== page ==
The Encyclopaedia Britannica: A Dictionary of Arts, Sciences, and General Literature, 20. köide

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H.G. Allen, 1888
 

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Page 39 - If, therefore, we speak of the Mind as a series of feelings, we are obliged to complete the statement by calling it a series of feelings which is aware of itself as past and future : and we are reduced to the alternative of believing that the Mind, or Ego, is something different from any series of feelings, or possibilities of them, or of accepting the paradox, that something which ex hypothesi is but a series of feelings, can be aware of itself as a series.
Page 96 - Any fireplace or furnace which does not as far as practicable consume the smoke arising from the combustible used therein, and which is used for working engines by steam, or in any mill, factory, dyehouse, brewery, bakehouse, or gaswork, or in any manufacturing or trade process whatsoever; and Any chimney (not being the chimney of a private dwelling-house) sending forth black smoke in such quantity as to be a nuisance...
Page 114 - The souls of believers are at their death made perfect in holiness, and do immediately pass into glory ; and their bodies, being still united to Christ, do rest in their graves till the resurrection.
Page 150 - The communion of the body and blood of Christ is inward and spiritual, which is the participation of his flesh and blood, by which the inward man is daily nourished in the hearts of those in whom Christ dwells; of which things the breaking of bread by Christ with his disciples was a figure, which they even used in the Church for a time, who had received the substance, for the cause of the weak; even as "abstaining from things strangled, and from blood"; the washing one another's feet, and the anointing...
Page 250 - ... the same right of compensation and remedies against the employer as if the employee had not been an employee of nor in the service of the employer nor engaged in his work.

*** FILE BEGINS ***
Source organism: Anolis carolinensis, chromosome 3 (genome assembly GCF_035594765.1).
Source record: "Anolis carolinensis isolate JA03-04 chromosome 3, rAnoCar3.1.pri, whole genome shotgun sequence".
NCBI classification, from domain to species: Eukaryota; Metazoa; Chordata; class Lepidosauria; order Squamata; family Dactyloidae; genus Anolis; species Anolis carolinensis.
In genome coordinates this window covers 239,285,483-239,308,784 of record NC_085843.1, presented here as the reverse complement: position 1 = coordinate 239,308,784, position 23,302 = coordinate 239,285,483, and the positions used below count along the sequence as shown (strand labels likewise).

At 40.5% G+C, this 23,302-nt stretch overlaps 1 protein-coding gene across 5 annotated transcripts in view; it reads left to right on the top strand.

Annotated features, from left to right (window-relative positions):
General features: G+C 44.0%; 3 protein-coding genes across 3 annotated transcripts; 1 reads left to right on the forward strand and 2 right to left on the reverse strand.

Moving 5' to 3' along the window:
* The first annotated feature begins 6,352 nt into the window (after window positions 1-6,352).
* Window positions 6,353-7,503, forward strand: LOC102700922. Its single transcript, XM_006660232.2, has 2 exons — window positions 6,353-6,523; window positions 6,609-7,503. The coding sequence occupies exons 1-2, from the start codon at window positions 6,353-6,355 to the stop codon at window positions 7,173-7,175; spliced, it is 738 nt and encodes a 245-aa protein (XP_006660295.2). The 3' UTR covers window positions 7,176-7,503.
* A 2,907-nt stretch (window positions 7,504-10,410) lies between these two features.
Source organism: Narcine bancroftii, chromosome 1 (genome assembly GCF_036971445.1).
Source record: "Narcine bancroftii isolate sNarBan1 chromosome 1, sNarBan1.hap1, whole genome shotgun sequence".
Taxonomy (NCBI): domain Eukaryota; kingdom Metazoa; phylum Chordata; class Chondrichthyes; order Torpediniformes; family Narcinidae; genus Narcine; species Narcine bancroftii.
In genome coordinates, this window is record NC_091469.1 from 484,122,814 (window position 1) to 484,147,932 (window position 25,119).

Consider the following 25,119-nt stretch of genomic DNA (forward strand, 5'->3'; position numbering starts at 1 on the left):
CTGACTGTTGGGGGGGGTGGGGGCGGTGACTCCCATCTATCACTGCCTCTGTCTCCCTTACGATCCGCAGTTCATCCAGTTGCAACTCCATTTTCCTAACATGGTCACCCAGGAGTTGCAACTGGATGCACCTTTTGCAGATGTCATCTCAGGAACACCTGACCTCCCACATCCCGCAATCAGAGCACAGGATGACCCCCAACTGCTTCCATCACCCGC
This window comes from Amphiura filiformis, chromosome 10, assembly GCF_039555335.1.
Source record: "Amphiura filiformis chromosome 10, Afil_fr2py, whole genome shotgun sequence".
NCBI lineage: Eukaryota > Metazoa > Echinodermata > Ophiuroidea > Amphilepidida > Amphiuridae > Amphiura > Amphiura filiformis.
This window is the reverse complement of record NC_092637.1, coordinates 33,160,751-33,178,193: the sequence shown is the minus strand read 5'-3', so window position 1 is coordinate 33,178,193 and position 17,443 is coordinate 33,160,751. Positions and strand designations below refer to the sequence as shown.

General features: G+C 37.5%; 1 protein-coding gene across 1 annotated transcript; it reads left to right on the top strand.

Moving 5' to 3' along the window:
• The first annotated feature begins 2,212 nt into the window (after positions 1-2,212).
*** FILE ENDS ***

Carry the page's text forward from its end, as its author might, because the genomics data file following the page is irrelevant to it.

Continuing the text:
Page 57 - The common degrees of these are easily distinguished; tho' it is not impossible but in particular instances they may very nearly approach to each other. Thus in sleep, in a fever, in madness, or in any very violent emotions of soul, our ideas may approach to our impressions: As on the other hand it sometimes happens, that our impressions are so faint and low, that we cannot distinguish them from our ideas.
Page 71 - There is pleasure in proportion as a maximum of attention is effectively exercised, and pain in proportion as such effective attention is frustrated by distractions, shocks, or incomplete and faulty adaptations, or fails of exercise owing to the narrowness of the field of consciousness and the slowness and smallness of its changes.
Page 29 - Adam the first, Melchizedek, Abraham, Moses, Heman, Jeduthun, Asaph and the three sons of Korah...
Page 106 - Punch, which pleased me mightily, that word being become a word of common use for all that is thick and short.
Page 290 - I do not think that the religious sentiment was ever strongly developed in me), to the firm conviction of the existence of God, and of the immortality of the soul. In...

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